For many of the 620 million people who regularly run as part of their training plan, the sport is an obsession unlike any other. Numbers, paces, distances, and goals are all chased with a healthy lust that feels intrinsic. And with milestones to reach comes a needling focus on fine-tuning. Diet, breathing, and footwear all come into question. But so should your training sessions. Are you running at the same pace every day for example? If you are and a plateau is starting to set in, maybe you should take a look at fartlek training.
The great Swedish coach Gosta Holmer is often referred to as the father of fartlek (Swedish for “speed play”). Holmer’s Scandinavian athletes used fartlek training year-round, but during base phase training in particular, as he felt athletes too often let go of gear-changing work in this build-up. “During transitional periods and close to peak competitions, we always do quicker work,” said Holmer. “Too often we forget about the need for shifting work and, most commonly, we do so as we begin to build the miles.”
In the following guide, Lillie Bleasdale, a running coach and founder of Train Passa, explains everything you need to know about the running buzzword, and how you too can use fartlek training and start shaving those times down.
Fartlek Vs Interval Training
Fartlek sessions are much less structured than other pace changing runs like interval training as the pace variations should be done spontaneously as you run. These runs are also based on moving from high intensity to lower intensity, rather than transitioning from work to rest as you would in interval training.
A typical fartlek session involves going for a continuous run while increasing and decreasing your speed or intensity throughout.
For example, on a five-mile run, after a 10-minute warm-up, you may then participate in 30 minutes of fartlek work eg. three minutes of slow and steady running, followed by 45 seconds of fast running, until the 30 minutes are completed. Then whatever is left of your five miles would be your cool down.
How Can Fartlek Improve Your Running Ability?
Fartlek and interval training have a lot of the same advantages when it comes to improving your running ability. Both types of training improve your VO2 max, the maximum rate of oxygen consumption by your body. The higher your VO2 max, the better your ability to use oxygen efficiently to power your muscles, and the better your performance.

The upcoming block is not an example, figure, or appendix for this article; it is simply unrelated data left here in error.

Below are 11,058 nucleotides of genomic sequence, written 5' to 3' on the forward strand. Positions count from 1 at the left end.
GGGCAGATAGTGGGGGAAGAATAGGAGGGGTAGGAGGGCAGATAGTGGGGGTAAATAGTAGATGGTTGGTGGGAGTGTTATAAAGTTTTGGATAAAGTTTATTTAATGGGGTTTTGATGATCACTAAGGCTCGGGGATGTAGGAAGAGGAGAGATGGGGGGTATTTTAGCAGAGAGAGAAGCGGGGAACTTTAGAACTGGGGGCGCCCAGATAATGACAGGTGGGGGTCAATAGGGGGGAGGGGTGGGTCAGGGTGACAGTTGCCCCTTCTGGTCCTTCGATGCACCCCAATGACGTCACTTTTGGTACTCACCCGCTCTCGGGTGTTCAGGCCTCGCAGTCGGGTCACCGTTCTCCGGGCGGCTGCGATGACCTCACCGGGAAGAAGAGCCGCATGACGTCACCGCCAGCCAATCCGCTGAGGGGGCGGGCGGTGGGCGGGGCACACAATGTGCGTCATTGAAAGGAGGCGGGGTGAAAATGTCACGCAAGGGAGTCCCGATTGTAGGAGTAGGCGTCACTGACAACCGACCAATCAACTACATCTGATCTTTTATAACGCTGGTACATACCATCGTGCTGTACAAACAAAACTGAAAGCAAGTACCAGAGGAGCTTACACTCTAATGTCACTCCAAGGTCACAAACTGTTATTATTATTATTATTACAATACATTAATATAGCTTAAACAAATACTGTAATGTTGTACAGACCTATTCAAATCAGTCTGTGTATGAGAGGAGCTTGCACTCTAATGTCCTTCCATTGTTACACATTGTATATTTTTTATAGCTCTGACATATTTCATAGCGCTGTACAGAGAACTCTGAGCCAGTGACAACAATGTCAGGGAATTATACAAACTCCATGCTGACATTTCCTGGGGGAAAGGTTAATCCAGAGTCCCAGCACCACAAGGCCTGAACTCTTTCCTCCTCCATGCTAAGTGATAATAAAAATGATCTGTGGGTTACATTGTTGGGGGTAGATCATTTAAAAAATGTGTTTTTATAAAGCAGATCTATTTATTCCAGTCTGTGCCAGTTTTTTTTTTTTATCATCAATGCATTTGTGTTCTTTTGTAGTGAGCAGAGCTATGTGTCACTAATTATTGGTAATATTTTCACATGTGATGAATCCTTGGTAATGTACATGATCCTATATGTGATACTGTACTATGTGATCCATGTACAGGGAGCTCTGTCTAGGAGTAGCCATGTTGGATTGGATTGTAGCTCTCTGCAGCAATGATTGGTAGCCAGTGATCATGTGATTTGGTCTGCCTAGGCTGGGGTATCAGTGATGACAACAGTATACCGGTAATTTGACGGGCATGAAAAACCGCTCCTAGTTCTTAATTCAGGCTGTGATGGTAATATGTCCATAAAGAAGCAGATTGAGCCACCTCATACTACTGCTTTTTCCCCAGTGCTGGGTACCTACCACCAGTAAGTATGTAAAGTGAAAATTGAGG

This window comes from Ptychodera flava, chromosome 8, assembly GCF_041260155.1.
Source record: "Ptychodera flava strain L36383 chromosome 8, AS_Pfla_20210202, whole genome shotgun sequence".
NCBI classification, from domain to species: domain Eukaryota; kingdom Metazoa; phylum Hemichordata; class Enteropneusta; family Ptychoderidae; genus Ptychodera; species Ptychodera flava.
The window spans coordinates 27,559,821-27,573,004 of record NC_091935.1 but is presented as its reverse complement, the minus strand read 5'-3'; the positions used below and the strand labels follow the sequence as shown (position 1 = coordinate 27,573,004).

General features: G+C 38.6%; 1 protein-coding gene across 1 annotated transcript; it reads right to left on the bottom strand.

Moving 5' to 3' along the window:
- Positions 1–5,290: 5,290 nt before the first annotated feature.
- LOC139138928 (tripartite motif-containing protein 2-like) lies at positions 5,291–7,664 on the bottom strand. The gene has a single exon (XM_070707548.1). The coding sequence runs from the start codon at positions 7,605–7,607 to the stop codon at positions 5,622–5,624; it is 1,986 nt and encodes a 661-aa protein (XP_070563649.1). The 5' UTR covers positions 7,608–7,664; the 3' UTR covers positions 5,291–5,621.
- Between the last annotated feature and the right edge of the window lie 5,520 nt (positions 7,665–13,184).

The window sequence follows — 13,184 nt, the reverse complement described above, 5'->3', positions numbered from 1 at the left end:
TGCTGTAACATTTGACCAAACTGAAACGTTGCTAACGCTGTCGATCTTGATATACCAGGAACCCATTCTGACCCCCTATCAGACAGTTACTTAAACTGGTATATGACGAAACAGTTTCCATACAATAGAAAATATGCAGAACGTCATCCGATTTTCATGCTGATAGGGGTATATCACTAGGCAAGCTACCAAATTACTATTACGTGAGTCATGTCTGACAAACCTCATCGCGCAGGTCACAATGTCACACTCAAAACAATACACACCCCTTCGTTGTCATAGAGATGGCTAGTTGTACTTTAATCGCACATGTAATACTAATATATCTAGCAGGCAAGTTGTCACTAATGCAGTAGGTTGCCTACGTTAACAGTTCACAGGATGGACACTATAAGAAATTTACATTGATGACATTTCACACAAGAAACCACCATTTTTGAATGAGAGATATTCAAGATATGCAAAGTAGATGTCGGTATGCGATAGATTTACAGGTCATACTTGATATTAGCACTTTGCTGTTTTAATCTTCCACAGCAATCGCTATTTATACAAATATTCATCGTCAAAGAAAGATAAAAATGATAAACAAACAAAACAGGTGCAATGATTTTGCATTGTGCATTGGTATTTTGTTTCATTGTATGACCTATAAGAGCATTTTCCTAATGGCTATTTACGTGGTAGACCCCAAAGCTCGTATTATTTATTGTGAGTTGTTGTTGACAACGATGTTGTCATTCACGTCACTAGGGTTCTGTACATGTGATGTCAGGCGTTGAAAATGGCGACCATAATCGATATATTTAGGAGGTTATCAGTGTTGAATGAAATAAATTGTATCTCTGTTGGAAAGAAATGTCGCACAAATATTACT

Your lactate threshold (the point at which you start to feel those achy muscle cramps) and your ventilatory threshold (the point when your breathing starts to increase) are also improved by both forms of speed work.
One of the main reasons for including fartlek training over interval training in a plan is because it is more reflective of a real-life racing situation where you will need to consistently maintain ‘pace’. In using fartlek training, you may find that your body is more capable of finishing a race strongly as your legs are used to varying between your standard pace and a more challenging pace.
Are There Any Disadvantages?
You shouldn’t use fartlek for every run. Speed work takes a toll on the legs and therefore recovery and easier runs must be included within your weekly planning. Speed work sessions such as fartlek should only be integrated once you have a strong aerobic base and the fast sections should not be sprints as you need to keep moving throughout the whole session.
Speed work also requires more muscular power than your general aerobic capacity runs, and therefore it’s important to ensure that you have some strength work included within your weekly plan to protect the body from injury and improve your performance in these sessions.
Is It For Beginners?
It’s important to build a consistent aerobic base to start with when it comes to running. Once you can complete around 2 x 3-4k runs and 1 x 5k run per week, then you can start to look at developing your anaerobic base as well by integrating pace change runs or interval training.
For a new runner, structured interval sessions likely provide a little more guidance and will feel a little less out of the comfort zone. During interval runs, the rest periods can be a light jog or walk, whereas during fartlek training the pace lowers rather than coming to complete rest for a period of time.
Four Fartlek Tips To Get You Up And Running
- Have a good playlist to keep you going through the tough parts of the fartlek session.
- Confidence is key. If you go into the session with the mindset that you can, you’re much more likely to succeed. Start simple and progress as you go. Don’t go crazy with your first speed session and the number of variations you’re making. Keep it simple. Once your confident then play around a little more.
- Start the session easier than you may feel you need to. This will allow you to finish hard rather than tiring yourself out prior to the last few speedier repetitions.
- Ensure that your speed work is done on a flat route if you can, at least to begin with.